Maniac (1980) [REVIEW]

 

There are some movies that the first time you see them, you realize immediately how incredible they are. This film wasn’t one of those. The first time I saw it was in high school, and a friend saw the cover of the movie and decided we had to watch it. It was with a group of friends, and we were kind of just talking, up until the infamous shotgun scene. At that point, we all said, “WHOA! THAT WAS CRAZY!”, but then quickly got distracted since that’s such a hard scene to top. I think at the end we started paying attention again, but nothing quite stuck with you like that scene did. It wasn’t until the subsequent viewings that I understood the genius of this film. Luckily, my most recent viewing was a 35mm print with William Lustig, the director, in attendance and doing a brief Q & A.

 

As if being killed isn’t enough, imagine having THIS be the last thing you see.

The film opens with a scene that is an homage to Jaws, with a sleeping couple on a beach. We see things from the shark’s perspective, or rather, the “Maniac’s” perspective. The couple obviously gets murdered. We then meet Frank Zito, played by Joe Spinell, who lives in a shitty basement apartment in New York City. He picks up a hooker, takes her to a hotel room, starts engaging in things you do with a hooker, and he chokes her to death, and scalps her. When we see her back at his apartment, we see him nailing the scalp to a mannequin head that he then dresses in the hooker’s clothes. Frank then meets Anna, played by Caroline Munro, who is a hot-shot photographer, and they strike up a somewhat romantic relationship.

 

Don’t forget to write “MANIAC WUZ HERE” on the wall before you leave.

The rest of the film is a frantic, insane journey of man who clearly has issues. He reveals that his mother died when he was very young, which is assumed to be why he is so insane. Maybe the fact that sometimes the women he kills take her image, but that’s just my assumption. We see Frank go from being a “charming stud” with Anna, to stalking women through subways and breaking into their apartments to kill them. Not to mention we also see a scene where he jumps on the hood of a car of a couple making out, the guy being played by Tom Savini, and then shoots them point-blank in a huge explosion of blood and gore. Frank eventually combines his two worlds, and when taking Anna to visit his mother’s grave, starts chasing her, but she manages to escape, and he goes back to his apartment. While wallowing in his depression, he visualizes all the mannequins of the women he’s killed coming back to life to stab him and rip his head off. The cops show up the next day, break down the door, and see Frank dead, stabbed through the chest.

 

Rampaige just wishes she could look as glamorous while she does hair.

When Lustig was taking questions, I brought up the fact that this film was a perfect storm of multiple things that make this film as incredible as it is. First of all, Joe Spinell is amazing in it. He clearly isn’t the most attractive guy on the planet, which is what makes him so perfect. I know I’m not alone in having experienced walking down a city street late at night and seeing a guy walking alone who just has a creepy look about him. You feel bad for assuming you’re in danger, but we have films like Maniac to blame for that. We see Frank walking the streets, and had we passed him, we would go unharmed, but who knows if 20 minutes later, he was going to be murdering a hooker, think nothing of it, and get away with it. It’s hard to picture this movie being made with anyone else other than Joe Spinell.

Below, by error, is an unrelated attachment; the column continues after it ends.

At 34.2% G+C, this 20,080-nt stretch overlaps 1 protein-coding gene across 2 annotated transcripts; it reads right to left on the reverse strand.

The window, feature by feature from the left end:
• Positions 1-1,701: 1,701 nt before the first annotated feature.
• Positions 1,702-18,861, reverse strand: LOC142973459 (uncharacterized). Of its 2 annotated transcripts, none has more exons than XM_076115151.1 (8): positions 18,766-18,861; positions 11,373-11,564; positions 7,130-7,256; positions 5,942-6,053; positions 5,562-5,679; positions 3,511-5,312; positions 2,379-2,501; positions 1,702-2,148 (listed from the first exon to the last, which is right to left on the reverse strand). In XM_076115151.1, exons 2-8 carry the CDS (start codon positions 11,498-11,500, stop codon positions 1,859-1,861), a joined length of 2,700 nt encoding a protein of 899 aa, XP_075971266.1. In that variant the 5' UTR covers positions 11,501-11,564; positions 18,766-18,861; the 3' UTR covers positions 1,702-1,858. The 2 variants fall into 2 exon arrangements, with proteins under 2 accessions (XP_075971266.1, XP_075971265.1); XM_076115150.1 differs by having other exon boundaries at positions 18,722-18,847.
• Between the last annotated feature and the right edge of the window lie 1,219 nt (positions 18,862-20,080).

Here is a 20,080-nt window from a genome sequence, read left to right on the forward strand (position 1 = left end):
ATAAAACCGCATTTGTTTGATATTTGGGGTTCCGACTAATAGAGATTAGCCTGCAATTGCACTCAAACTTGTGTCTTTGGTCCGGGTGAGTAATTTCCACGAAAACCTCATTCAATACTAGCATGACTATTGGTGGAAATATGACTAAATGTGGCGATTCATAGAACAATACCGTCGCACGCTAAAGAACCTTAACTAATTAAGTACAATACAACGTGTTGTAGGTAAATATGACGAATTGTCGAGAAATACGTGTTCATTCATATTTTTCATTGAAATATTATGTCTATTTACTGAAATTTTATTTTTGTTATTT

Hey Frank, just because the mannequins are coming to life, there’s no reason to lose your head! Hey-o!

Another contributing factor is the city of New York itself. Granted, I wasn’t even alive when this movie was made, and didn’t visit until it was relatively “cleaned up”, but it really shows how dangerous living in a city that size, in that time, could have been. I mentioned something similar in my review for Henry: Portrait of a Serial Killer (review here), in that the city of Chicago plays a large part in the terror in the film. Same thing with New York, one of the biggest cities in the world, where someone could easily get away with murder. You could get chased in a subway and not be able to find an exit, get murdered, and no one come to your rescue. Or maybe you’re making out in a secluded spot and get your head blown the fuck off.

 

Can you blame him for going crazy? Look how sexy these gals are!

Lustig mentioned that this film is currently being optioned with the involvement of Alexandre Aja, who I think is awesome, but I’m not sure anything could recreate the filth and grime of this movie. A movie like Texas Chain Saw Massacre takes stereotypical fears of people living isolated lives in the south, and this film does for big cities what TCSM did for the isolated countryside. From the guerrilla style filmmaking, to Joe Spinell, to the city of New York, to the synth music, to even the clothing and hairstyles make this a representation of everything you should fear living in a big city and is a film that is criminally underappreciated.

 

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3 responses to “Maniac (1980) [REVIEW]

  1. I am calling bullshit on that Aja news. Lustig was pretty vague about that. I’m gonna look that shit up on horrorSnopes right now. Oh damn, there is no horrorSnopes.
    PS You forgot to mention that this movie is best watched with JD 2 hours after his bed time.

    • You’ll also notice I didn’t mention that I only heard the news about Aja by proxy, due to my concentration being compromised listening for Lustig’s answer. In fact, maybe you just made the whole thing up!

  2. Pingback: Maniac (2012) [REVIEW] | The Wolfman Cometh·

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